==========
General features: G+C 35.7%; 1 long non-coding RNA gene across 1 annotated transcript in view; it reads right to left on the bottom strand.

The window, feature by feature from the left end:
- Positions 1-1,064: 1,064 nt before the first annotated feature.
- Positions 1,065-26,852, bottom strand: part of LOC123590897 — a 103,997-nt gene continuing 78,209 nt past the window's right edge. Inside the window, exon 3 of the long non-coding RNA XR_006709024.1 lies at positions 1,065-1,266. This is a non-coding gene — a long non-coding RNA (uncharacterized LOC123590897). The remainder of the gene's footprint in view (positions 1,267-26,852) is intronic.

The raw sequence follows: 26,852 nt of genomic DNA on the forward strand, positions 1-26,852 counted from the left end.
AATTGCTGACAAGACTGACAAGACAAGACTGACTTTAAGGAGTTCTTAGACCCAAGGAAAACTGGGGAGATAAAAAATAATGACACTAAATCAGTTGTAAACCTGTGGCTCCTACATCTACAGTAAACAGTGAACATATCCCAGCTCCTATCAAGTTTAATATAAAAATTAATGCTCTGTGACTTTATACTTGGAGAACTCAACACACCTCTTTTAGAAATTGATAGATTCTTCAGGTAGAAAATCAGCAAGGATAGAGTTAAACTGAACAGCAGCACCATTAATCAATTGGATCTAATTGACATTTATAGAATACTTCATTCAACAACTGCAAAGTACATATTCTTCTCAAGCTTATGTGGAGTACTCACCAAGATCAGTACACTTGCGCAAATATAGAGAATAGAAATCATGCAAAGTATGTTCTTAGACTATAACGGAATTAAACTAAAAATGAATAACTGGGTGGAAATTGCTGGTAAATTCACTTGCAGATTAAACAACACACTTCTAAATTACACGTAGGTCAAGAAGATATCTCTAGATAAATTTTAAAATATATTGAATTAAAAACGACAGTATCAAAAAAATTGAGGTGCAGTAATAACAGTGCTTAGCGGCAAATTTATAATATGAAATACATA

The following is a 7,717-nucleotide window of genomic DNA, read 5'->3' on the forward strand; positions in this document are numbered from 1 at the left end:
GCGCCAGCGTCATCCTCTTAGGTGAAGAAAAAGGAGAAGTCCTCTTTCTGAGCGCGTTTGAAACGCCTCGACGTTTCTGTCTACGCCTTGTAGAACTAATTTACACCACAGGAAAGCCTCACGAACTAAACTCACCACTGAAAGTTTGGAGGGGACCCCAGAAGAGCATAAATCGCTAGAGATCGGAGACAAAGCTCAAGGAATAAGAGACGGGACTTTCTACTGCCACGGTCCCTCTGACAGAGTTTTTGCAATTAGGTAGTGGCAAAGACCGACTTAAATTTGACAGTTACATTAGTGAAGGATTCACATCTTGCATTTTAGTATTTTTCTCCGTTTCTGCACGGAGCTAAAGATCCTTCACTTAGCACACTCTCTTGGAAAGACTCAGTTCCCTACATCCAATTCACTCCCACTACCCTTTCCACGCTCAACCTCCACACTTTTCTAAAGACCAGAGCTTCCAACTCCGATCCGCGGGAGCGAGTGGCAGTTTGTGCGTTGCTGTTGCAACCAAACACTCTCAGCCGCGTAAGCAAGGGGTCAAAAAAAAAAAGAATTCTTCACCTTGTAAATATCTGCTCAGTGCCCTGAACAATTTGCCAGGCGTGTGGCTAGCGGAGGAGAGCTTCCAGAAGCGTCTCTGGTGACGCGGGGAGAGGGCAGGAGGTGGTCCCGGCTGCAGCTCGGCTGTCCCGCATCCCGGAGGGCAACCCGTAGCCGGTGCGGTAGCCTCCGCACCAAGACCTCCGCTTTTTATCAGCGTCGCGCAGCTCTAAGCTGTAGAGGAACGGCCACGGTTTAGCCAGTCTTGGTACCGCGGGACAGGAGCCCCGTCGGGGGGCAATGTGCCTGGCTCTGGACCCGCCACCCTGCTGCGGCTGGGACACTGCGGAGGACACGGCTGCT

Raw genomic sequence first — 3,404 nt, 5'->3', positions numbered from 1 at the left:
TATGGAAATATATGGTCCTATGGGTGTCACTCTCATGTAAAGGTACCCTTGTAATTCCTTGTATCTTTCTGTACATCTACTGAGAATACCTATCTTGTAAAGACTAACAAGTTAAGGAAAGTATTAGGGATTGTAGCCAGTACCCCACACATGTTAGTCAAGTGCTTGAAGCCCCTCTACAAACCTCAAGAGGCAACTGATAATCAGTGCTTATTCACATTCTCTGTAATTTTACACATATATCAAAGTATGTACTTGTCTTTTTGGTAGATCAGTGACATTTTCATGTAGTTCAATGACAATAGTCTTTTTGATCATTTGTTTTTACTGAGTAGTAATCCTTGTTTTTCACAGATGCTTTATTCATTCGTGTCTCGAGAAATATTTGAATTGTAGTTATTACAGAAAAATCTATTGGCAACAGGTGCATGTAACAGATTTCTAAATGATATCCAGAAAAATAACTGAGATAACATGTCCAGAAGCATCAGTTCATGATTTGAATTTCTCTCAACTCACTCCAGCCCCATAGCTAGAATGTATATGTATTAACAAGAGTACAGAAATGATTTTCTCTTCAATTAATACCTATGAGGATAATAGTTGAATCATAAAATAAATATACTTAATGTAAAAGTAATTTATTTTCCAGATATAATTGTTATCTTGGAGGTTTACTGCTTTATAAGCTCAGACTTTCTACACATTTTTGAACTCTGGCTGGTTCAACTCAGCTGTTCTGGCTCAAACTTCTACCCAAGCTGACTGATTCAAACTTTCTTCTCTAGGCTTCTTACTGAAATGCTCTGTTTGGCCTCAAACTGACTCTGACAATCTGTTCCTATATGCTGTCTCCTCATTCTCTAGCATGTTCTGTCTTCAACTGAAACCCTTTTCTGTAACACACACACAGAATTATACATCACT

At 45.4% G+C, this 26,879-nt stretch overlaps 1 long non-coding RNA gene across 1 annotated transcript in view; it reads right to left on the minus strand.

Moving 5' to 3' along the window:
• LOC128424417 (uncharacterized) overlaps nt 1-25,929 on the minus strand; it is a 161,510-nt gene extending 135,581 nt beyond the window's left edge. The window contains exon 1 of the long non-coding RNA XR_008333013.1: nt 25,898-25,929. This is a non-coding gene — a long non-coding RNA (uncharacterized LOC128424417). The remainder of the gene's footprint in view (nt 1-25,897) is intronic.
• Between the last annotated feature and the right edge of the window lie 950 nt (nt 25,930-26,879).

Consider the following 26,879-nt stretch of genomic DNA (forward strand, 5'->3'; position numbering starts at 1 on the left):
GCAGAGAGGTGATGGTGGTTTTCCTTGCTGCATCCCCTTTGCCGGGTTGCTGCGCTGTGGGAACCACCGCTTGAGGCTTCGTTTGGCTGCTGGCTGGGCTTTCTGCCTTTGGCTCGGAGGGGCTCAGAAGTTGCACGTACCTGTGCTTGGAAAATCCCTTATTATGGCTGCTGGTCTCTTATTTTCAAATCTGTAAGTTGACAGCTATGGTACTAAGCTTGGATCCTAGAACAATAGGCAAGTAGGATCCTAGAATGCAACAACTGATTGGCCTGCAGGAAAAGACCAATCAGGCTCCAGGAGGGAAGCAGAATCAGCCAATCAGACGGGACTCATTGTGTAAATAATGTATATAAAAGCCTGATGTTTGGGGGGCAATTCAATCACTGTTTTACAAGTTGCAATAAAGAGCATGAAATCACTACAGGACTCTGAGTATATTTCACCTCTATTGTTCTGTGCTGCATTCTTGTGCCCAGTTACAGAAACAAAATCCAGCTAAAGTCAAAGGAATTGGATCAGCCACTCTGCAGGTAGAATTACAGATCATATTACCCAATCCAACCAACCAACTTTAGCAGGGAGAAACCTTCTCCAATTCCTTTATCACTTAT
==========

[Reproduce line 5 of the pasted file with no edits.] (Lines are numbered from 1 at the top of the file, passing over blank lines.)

The raw sequence follows: 26,852 nt of genomic DNA on the forward strand, positions 1-26,852 counted from the left end.